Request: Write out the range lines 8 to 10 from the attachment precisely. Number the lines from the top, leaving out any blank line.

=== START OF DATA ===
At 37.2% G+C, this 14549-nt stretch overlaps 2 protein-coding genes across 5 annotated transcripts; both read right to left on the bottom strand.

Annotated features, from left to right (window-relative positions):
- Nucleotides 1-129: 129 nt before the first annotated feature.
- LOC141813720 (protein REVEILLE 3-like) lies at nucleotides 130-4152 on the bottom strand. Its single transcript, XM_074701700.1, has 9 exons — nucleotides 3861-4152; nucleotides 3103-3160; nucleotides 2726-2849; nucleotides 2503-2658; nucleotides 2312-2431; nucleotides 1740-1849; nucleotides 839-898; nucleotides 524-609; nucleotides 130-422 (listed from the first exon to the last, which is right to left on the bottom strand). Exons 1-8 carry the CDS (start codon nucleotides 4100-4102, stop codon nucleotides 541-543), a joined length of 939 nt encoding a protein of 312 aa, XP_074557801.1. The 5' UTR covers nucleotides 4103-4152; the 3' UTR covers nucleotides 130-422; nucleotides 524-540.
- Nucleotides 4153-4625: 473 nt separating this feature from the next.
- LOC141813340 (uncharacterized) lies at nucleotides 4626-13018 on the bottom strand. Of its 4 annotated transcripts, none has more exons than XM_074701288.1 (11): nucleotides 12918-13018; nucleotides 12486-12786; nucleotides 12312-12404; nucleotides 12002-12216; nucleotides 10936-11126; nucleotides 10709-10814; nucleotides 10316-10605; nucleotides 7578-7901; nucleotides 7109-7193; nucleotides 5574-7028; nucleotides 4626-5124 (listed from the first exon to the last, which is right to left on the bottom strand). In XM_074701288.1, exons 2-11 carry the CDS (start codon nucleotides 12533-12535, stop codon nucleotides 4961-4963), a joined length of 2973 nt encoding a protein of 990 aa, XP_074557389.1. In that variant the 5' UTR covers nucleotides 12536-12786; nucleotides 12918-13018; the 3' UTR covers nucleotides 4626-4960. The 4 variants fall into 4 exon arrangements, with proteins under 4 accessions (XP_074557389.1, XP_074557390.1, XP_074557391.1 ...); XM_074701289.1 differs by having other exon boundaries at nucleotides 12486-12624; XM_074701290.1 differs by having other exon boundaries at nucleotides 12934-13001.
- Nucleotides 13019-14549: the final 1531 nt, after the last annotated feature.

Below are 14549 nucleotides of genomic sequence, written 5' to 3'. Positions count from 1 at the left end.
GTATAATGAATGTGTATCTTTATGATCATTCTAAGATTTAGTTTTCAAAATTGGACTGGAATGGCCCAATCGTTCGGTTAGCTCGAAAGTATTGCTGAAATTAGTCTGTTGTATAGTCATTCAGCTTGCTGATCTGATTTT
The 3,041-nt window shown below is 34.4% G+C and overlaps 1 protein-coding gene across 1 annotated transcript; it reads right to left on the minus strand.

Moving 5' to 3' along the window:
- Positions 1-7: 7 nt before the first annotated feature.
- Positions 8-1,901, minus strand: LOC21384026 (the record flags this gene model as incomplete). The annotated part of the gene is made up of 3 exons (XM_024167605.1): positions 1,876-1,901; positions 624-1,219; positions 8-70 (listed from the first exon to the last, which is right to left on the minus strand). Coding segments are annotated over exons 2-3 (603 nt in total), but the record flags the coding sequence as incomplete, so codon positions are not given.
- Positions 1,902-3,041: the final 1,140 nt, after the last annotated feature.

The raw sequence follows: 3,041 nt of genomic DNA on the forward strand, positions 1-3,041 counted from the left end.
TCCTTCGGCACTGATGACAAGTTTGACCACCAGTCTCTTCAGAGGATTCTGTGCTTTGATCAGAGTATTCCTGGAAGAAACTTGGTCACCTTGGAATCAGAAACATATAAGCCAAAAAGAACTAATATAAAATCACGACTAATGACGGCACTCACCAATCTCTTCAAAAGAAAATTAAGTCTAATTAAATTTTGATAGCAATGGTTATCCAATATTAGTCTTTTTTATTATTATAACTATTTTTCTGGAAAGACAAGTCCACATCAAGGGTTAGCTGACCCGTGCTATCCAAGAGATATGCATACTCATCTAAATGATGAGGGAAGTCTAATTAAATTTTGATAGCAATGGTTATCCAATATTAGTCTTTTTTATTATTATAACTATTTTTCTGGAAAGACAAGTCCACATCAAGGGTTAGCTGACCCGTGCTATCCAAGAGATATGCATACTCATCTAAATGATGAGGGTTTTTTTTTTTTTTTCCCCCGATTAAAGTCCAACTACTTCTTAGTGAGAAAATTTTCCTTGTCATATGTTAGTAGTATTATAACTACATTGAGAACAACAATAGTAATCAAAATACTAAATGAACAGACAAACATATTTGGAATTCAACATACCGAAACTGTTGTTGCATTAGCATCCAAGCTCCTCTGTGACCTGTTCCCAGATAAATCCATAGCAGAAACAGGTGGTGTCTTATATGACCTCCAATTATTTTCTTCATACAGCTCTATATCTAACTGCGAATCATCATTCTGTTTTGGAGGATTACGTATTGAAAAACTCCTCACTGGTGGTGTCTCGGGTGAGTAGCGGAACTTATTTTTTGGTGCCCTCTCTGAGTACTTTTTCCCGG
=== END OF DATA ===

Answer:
Below are 14549 nucleotides of genomic sequence, written 5' to 3'. Positions count from 1 at the left end.
GTATAATGAATGTGTATCTTTATGATCATTCTAAGATTTAGTTTTCAAAATTGGACTGGAATGGCCCAATCGTTCGGTTAGCTCGAAAGTATTGCTGAAATTAGTCTGTTGTATAGTCATTCAGCTTGCTGATCTGATTTT
The 3,041-nt window shown below is 34.4% G+C and overlaps 1 protein-coding gene across 1 annotated transcript; it reads right to left on the minus strand.